I dont really see where a limited slip would negatively affect the RSC function either. From what I understand about the RSC, it applies braking to counteract unusual swaying. Both the TC and RSC presumeably work under a coast condition. Even if under power, the RSC will automatically cut the throttle an remove power application (Thats my understanding of it anyway---where am I wrong?). From what I know of limited slips (maybe even full lockers) they are not applied under coast conditions. The TC is the only only thing that applies under a loaded condition.

The point of all this is that if TC and RSC cause abnormal brake wear on the rear pads, why not take away some of the function but preserve the safety aspect.

O.K. somebody where am I wrong in my thinking
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Old 05-24-2009, 05:35 PM
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your reasoning seems sound to me


I've also experienced the RSC cut in when I took a corner a bit hard and was on the throttle...it was very similar to when you hit the speed limiter







here is another thought. have you towed a fairly heavy trailer lately...or had alot of weight in the back? that would pull the front up slightly, and make the rears do more braking
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Old 05-24-2009, 08:35 PM
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I have towed a lot of pretty heavy stuff with other vehicles, nothing with this one. I understand towing a load, but then that's what the trailer brakes are for. Maybe a pick-em-up could use more rear biasing, but not a "station wagon". I suppose you could have a load in back, but not likely to have a ton or so of fertilizer in 100# bags! None of the grandkids are that fat--yet.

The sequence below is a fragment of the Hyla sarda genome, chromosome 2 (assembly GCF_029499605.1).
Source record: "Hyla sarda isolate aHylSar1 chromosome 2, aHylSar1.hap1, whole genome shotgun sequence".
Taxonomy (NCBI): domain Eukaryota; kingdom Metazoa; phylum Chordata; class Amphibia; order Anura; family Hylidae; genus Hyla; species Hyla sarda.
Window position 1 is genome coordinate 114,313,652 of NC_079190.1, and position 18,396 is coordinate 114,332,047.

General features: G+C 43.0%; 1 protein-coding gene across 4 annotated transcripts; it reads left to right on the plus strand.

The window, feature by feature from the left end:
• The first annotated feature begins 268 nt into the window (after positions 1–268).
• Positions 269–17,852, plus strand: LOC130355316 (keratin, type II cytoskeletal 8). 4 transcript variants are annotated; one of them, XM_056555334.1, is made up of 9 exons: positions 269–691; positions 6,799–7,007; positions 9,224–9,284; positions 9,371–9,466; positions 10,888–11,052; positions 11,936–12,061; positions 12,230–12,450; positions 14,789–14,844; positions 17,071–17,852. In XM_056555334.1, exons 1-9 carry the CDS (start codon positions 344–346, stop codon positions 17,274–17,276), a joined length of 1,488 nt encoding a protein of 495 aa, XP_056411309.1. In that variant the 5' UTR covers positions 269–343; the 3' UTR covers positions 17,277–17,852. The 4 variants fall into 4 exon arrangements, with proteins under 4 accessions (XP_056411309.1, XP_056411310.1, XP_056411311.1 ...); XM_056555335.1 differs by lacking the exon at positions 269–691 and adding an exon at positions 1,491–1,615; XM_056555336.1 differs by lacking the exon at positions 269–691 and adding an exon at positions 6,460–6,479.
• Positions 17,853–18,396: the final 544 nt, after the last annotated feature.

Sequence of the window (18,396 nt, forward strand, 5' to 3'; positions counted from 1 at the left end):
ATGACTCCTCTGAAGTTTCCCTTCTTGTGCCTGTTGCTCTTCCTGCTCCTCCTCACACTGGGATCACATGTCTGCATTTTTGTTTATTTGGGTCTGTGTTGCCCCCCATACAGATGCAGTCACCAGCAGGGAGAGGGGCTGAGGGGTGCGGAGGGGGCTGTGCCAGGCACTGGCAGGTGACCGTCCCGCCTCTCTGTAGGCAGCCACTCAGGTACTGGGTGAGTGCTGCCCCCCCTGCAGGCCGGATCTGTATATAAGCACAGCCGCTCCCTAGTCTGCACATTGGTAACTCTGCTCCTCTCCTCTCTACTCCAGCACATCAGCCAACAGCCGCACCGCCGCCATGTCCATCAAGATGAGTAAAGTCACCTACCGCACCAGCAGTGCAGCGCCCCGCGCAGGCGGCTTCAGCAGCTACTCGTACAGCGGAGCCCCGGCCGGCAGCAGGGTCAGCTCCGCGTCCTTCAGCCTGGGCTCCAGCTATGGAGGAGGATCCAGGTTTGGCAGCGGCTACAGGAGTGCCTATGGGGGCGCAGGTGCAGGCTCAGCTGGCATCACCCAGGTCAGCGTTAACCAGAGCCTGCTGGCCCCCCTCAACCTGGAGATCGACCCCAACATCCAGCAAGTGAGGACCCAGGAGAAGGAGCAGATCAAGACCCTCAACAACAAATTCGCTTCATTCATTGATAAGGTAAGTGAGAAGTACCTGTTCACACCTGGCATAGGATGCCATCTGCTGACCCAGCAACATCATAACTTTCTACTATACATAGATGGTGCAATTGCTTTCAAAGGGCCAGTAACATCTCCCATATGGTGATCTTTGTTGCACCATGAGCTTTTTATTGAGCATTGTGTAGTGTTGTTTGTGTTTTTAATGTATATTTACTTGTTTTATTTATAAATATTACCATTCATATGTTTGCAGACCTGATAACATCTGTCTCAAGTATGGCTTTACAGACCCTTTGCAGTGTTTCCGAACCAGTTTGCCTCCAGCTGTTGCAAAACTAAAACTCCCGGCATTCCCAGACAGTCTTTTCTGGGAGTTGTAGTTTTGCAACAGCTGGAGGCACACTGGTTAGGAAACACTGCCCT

Short of someone who knows chiming in, I dont know of any way to test or prove if the rear brakes are applied too early or too much. Still would like some more input about how a limited slip would affect the TC, if at all.

BTW sorry to read about your paint problems, my 93 bronco has the paint problem of the clearcoat and basecoat flaking off. The primer sticks really well----my hood is entirely "grey" and other areas have cracked paint. It would require an entire paint job. If I fix a bronco, its going to be the 72 that belonged to my brother.
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Old 05-25-2009, 12:03 PM
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As far as brake pad material goes, I'de be willing to be the factory pads, noth front and rear, are the same manufacture and same material. I've never seen a factory set with different materials from front to rear.

If you regularly carry passengers in the middle and/or rear seat 3 rd rows, you going to get more braking out of the rear due to the proportioning valve allowing more pressure to activate the rear brakes. I would also think that the Expy's rear bias would be different than the F-150 due to the fact that the Expy carrys more of it's weight over the rear tires. The bias *should* be different if for no other reason than that one. More weight, more braking power needed to slow it.

With just about any semi-mettalic pad you're going to get some brake dust. Check out EBC brakes online and take a gander at their different selections of pad materials. EBC is probably one of the better known brands of replacement pads that offer different levels of dusting and performance levels as opposed to the factory pad.

EBC Brakes - Brakes for Cars, Motorcycles, Trucks and SUV
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Old 05-25-2009, 12:03 PM